There’s a growing conflict between states that recognize a fundamental right to make end-of-life decisions and those that override those wishes only when a person is pregnant.
A few small public programs throughout the country are helping poor fathers who are interested in achieving financial independence and, at last, crawling out from under the albatross of child support arrears.
A new Treasury Department rule brings to light the tension between helping single mothers support their children while also ensuring poor debtors are not rendered economically helpless by enforcement provisions.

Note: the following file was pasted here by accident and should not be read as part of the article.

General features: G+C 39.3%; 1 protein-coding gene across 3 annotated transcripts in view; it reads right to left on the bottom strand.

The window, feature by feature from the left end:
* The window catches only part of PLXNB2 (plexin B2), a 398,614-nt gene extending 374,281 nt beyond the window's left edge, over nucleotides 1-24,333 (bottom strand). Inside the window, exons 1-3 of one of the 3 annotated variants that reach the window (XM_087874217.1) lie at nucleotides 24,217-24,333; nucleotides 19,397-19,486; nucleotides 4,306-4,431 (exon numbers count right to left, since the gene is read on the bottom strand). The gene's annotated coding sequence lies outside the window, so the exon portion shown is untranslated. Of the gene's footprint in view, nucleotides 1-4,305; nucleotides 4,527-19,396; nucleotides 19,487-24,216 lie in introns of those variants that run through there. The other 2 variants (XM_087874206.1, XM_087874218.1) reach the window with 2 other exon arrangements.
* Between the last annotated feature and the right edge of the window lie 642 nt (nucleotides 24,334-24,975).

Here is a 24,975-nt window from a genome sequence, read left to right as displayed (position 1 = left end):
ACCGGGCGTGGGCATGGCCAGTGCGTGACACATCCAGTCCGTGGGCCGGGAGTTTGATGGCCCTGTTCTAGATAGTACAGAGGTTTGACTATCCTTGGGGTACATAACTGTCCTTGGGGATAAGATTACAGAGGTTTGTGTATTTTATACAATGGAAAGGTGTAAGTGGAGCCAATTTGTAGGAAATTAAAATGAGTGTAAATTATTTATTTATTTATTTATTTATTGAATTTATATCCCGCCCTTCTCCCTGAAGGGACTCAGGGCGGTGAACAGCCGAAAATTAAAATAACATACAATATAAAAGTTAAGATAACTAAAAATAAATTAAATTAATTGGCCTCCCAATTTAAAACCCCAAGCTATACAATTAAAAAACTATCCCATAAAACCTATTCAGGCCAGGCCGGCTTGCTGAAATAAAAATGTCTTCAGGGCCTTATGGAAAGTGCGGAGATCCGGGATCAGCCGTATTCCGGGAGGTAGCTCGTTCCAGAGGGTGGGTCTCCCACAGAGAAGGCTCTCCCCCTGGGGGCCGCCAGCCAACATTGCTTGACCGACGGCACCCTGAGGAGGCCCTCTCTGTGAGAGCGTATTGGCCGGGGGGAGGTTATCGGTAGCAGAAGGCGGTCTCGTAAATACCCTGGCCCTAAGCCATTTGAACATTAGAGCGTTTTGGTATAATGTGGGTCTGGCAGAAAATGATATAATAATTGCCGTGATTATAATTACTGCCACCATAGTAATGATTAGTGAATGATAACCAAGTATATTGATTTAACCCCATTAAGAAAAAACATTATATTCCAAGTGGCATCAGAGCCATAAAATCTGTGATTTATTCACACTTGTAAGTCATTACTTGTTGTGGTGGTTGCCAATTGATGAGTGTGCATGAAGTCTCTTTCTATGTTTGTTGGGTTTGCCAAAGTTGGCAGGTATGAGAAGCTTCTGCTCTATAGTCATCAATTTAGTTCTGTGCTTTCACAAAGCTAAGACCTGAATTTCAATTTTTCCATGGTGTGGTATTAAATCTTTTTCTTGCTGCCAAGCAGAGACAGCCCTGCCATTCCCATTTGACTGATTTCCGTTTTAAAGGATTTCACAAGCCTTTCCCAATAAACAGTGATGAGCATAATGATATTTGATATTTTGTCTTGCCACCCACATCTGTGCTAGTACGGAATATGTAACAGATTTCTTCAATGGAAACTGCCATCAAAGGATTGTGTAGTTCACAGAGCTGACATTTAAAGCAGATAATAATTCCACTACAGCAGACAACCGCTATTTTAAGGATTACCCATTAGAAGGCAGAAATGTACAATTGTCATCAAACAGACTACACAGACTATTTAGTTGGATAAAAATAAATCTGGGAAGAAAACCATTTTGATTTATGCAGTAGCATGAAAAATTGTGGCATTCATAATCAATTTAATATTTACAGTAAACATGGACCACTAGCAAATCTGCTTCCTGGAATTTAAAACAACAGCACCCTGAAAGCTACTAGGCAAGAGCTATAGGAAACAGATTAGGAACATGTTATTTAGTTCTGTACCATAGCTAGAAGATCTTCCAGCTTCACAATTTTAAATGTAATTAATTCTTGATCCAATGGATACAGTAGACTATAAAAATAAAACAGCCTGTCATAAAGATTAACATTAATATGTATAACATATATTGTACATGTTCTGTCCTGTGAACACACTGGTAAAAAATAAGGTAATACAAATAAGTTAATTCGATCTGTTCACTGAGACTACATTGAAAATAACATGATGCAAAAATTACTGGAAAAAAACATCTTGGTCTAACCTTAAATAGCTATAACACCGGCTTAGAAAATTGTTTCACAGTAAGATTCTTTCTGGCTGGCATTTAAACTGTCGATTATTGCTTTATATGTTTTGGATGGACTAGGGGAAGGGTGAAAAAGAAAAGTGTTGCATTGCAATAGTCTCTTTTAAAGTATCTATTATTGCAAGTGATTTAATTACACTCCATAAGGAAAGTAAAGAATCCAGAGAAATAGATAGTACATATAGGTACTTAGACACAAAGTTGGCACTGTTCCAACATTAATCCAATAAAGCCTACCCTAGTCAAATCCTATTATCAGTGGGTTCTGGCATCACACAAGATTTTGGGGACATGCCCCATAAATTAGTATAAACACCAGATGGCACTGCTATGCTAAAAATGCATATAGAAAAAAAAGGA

This past week Torry Hansen was ordered, by a Tennessee judge to pay $150,000 child support for her adopted son, whom she returned to Russia by plane, unaccompanied.
Representative Pete “Spare Tire” DeGraaf (R) was at it again in the Kansas House this week, speaking against an amendment that would have provided the women of Kansas outstanding child support.